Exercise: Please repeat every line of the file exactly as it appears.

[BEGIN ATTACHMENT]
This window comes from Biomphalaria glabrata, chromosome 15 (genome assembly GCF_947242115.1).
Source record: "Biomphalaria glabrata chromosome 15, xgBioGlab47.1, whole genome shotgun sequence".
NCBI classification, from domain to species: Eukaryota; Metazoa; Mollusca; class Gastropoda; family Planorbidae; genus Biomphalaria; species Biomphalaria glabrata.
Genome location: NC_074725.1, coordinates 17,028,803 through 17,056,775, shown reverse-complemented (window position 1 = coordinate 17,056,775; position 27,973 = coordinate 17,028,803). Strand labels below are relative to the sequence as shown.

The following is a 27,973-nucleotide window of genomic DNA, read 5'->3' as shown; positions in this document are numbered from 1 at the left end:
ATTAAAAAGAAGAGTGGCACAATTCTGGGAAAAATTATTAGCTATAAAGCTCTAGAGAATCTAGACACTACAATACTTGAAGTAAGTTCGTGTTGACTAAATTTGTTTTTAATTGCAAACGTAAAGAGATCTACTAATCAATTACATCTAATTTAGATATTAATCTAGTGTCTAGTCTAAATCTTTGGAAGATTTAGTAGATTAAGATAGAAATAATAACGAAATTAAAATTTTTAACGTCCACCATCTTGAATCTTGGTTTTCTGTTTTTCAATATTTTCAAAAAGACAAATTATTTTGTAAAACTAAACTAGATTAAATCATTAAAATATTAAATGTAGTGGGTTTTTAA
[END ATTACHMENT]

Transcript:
This window comes from Biomphalaria glabrata, chromosome 15 (genome assembly GCF_947242115.1).
Source record: "Biomphalaria glabrata chromosome 15, xgBioGlab47.1, whole genome shotgun sequence".
NCBI classification, from domain to species: Eukaryota; Metazoa; Mollusca; class Gastropoda; family Planorbidae; genus Biomphalaria; species Biomphalaria glabrata.
Genome location: NC_074725.1, coordinates 17,028,803 through 17,056,775, shown reverse-complemented (window position 1 = coordinate 17,056,775; position 27,973 = coordinate 17,028,803). Strand labels below are relative to the sequence as shown.

The following is a 27,973-nucleotide window of genomic DNA, read 5'->3' as shown; positions in this document are numbered from 1 at the left end:
ATTAAAAAGAAGAGTGGCACAATTCTGGGAAAAATTATTAGCTATAAAGCTCTAGAGAATCTAGACACTACAATACTTGAAGTAAGTTCGTGTTGACTAAATTTGTTTTTAATTGCAAACGTAAAGAGATCTACTAATCAATTACATCTAATTTAGATATTAATCTAGTGTCTAGTCTAAATCTTTGGAAGATTTAGTAGATTAAGATAGAAATAATAACGAAATTAAAATTTTTAACGTCCACCATCTTGAATCTTGGTTTTCTGTTTTTCAATATTTTCAAAAAGACAAATTATTTTGTAAAACTAAACTAGATTAAATCATTAAAATATTAAATGTAGTGGGTTTTTAA